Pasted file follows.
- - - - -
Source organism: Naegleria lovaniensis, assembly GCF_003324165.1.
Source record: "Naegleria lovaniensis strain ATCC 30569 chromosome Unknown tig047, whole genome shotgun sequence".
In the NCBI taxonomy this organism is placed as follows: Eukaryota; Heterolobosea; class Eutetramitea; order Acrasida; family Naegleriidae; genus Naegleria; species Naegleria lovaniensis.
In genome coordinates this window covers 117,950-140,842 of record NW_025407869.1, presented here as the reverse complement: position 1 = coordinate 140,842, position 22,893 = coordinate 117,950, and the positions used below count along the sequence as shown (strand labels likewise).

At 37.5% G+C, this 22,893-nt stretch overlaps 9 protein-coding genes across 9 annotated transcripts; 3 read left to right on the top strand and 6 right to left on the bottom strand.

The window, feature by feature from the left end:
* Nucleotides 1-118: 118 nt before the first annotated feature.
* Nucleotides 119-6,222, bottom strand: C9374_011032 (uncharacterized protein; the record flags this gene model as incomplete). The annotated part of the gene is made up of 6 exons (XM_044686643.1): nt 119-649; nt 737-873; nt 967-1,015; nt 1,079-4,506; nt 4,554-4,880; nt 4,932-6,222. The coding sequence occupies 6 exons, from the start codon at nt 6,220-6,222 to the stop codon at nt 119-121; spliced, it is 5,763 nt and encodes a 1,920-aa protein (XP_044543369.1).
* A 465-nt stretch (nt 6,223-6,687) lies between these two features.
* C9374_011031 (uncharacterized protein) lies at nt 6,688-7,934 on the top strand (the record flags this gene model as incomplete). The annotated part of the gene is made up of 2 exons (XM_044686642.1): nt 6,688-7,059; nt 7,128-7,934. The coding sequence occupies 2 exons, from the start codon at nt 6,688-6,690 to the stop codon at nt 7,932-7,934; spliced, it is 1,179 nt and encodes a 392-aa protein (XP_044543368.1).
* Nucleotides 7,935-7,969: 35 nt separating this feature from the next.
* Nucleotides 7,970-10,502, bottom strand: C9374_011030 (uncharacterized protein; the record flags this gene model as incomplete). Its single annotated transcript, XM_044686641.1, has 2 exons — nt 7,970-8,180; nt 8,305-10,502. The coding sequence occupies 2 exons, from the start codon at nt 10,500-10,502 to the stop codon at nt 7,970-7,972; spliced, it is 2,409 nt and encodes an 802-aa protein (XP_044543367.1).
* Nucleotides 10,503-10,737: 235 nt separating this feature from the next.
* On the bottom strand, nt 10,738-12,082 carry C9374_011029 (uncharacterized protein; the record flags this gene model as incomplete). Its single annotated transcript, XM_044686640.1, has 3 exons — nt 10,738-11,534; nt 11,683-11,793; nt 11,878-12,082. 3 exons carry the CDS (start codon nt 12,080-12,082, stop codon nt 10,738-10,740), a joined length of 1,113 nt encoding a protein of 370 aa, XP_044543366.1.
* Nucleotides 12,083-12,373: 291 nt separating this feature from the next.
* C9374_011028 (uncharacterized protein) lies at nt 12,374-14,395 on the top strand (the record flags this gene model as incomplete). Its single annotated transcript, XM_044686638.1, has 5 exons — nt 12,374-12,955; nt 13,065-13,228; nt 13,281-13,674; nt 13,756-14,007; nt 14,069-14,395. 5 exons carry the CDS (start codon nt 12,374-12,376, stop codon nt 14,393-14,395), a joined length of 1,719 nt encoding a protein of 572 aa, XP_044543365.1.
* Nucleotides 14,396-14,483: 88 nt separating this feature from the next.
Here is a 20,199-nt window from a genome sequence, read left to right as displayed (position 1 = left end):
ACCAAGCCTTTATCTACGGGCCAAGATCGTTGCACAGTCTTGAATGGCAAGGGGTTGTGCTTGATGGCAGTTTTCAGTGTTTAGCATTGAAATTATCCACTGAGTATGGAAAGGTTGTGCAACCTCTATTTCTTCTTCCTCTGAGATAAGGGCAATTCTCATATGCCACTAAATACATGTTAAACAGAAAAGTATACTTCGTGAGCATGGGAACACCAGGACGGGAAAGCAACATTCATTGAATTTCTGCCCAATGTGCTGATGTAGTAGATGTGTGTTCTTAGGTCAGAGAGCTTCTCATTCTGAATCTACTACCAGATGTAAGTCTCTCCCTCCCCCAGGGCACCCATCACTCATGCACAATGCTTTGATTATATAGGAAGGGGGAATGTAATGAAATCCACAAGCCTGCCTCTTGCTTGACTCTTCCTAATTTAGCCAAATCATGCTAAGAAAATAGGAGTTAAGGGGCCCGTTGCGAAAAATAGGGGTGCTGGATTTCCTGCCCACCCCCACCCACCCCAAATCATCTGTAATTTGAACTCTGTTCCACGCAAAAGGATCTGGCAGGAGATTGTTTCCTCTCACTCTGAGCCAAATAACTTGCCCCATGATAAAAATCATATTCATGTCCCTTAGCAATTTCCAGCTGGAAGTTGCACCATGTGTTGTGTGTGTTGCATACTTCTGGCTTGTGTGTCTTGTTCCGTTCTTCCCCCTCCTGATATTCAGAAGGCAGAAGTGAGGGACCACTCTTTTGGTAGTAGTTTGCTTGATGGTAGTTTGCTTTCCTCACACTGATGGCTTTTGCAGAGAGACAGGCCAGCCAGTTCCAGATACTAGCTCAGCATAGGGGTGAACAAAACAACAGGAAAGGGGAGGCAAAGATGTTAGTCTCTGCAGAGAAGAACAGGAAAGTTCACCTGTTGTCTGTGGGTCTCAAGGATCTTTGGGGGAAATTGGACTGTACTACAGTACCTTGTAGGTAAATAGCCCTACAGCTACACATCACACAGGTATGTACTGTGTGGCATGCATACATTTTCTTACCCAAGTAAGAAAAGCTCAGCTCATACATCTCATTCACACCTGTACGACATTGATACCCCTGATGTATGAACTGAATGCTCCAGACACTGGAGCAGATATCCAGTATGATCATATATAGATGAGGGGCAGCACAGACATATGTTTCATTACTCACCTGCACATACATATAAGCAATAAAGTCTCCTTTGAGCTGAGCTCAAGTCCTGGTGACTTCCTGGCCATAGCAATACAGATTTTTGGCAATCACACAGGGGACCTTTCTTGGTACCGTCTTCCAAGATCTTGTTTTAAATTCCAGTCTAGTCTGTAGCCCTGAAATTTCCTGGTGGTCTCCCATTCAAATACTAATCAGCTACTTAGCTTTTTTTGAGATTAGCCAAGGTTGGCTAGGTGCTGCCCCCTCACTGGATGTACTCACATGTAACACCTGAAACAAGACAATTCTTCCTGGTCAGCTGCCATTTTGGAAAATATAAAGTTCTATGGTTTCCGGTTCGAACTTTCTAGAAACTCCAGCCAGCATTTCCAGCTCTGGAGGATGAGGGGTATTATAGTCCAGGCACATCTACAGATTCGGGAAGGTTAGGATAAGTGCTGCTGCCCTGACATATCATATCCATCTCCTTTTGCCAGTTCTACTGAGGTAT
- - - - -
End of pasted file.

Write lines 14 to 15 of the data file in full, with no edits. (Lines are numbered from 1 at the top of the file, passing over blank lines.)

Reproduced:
* On the bottom strand, nt 10,738-12,082 carry C9374_011029 (uncharacterized protein; the record flags this gene model as incomplete). Its single annotated transcript, XM_044686640.1, has 3 exons — nt 10,738-11,534; nt 11,683-11,793; nt 11,878-12,082. 3 exons carry the CDS (start codon nt 12,080-12,082, stop codon nt 10,738-10,740), a joined length of 1,113 nt encoding a protein of 370 aa, XP_044543366.1.
* Nucleotides 12,083-12,373: 291 nt separating this feature from the next.